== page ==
The wider context of the broadcast, as stated in the introduction, was questioning what “went wrong with emergency services”. For example, after covering the woman’s story, the presenter stated, “We wanted to know, what should the emergency services have done? …In this situation, what is international best practice?” Extracts from an interview with a Professor of Disaster Management at California State University were broadcast, in which he offered his views on international best practice for successful rescues.
 There was a high level of public interest in the item. It it is important for the media to investigate and examine such issues, and it was legitimate to question, on behalf of the public, perceived inadequacies in the rescue efforts following the Christchurch earthquake – one of New Zealand’s worst natural disasters. In doing so, emergency services were provided with the opportunity to present their perspective, and the item acknowledged, in a positive way, the significant role played by rescuers.
 We therefore think we should be cautious about interfering with the item’s broadcast and reception.
 Standard 5 (accuracy) states that broadcasters should make reasonable efforts to ensure that news, current affairs and factual programming is accurate in relation to all material points of fact, and does not mislead. The objective of this standard is to protect audiences from receiving misinformation and thereby being misled.1
 In his complaint referral, Mr Seager said, “I am not disputing the presence or otherwise of concrete cutters at the site that night, only the manner in which TVNZ chose to ‘prove’ it.”
 TVNZ accepted that at least some of the photographs showed Japanese rescuers working at the CTV site, and were taken some time after 22 February. However, it contended that the photographs were used to illustrate that there were concrete cutters on the western side of the building, but not made available or ever used on the eastern side where the woman and students were trapped. TVNZ noted that Sunday did not state that the photographs were taken on 22 February.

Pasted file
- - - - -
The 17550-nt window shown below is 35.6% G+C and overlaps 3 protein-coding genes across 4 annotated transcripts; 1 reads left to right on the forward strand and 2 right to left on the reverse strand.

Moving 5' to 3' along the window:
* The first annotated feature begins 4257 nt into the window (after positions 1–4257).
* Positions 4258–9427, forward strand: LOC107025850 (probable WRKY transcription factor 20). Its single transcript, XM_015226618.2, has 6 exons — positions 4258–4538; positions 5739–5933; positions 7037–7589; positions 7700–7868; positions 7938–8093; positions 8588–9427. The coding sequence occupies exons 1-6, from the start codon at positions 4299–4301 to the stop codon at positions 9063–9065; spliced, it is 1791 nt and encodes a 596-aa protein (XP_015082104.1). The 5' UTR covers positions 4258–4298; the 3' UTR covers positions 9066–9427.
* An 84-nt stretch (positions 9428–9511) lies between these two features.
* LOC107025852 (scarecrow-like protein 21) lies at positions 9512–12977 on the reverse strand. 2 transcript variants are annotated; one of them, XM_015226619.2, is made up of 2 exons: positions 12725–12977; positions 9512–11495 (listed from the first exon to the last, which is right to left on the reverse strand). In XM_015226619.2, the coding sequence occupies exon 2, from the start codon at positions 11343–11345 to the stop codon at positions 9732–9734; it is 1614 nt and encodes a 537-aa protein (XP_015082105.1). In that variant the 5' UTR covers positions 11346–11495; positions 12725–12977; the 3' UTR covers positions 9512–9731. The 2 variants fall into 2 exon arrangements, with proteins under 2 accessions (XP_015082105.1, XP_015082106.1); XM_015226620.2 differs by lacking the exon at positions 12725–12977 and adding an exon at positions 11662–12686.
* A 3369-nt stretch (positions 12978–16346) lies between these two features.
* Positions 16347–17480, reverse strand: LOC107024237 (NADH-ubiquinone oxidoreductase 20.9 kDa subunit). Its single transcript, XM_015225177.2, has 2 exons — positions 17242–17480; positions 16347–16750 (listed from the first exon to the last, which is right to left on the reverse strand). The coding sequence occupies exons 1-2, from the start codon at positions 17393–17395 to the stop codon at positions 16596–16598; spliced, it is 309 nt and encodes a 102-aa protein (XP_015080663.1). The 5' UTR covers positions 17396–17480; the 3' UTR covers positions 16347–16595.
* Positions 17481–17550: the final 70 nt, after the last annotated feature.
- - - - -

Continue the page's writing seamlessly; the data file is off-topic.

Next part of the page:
As the photographs were not “points of fact”, the issue is whether the use of the photographs was misleading, in the sense that they gave viewers a “wrong idea or impression of the facts”.2
 We accept that it was technically incorrect for the reporter to use the phrase, “As these police photographs show”, given that at least some of the photographs were taken after 22 February. However, in the context of the item, we find that the use of the photographs was not material to the point being made, and therefore that their use was not misleading. The photographs were used to visually illustrate the assertion that, according to eyewitness accounts, concrete cutters were available on the western side of the CTV building on 22 February, but were not used on the eastern side of the building. This was confirmed in the item by fire service personnel, a digger driver operating on the eastern side of the building, and a concrete-cutting professional who offered his services, as well as the woman’s husband.
 The absence of concrete cutters on the eastern side of the CTV building was just one factor that was said to contribute to the failed rescue efforts, and the tragedy of all those who died in the devastating earthquake. We do not consider that the use of the photographs in this context would have misled viewers in any significant respect.
 For these reasons, and giving full weight to the requirements of the New Zealand Bill of Rights Act 1990, we find that upholding the complaint would be an unjustifiable limit on the right to freedom of expression. We therefore decline to uphold the complaint.
For the above reasons the Authority declines to uphold the complaint.
Signed for and on behalf of the Authority
24 October 2012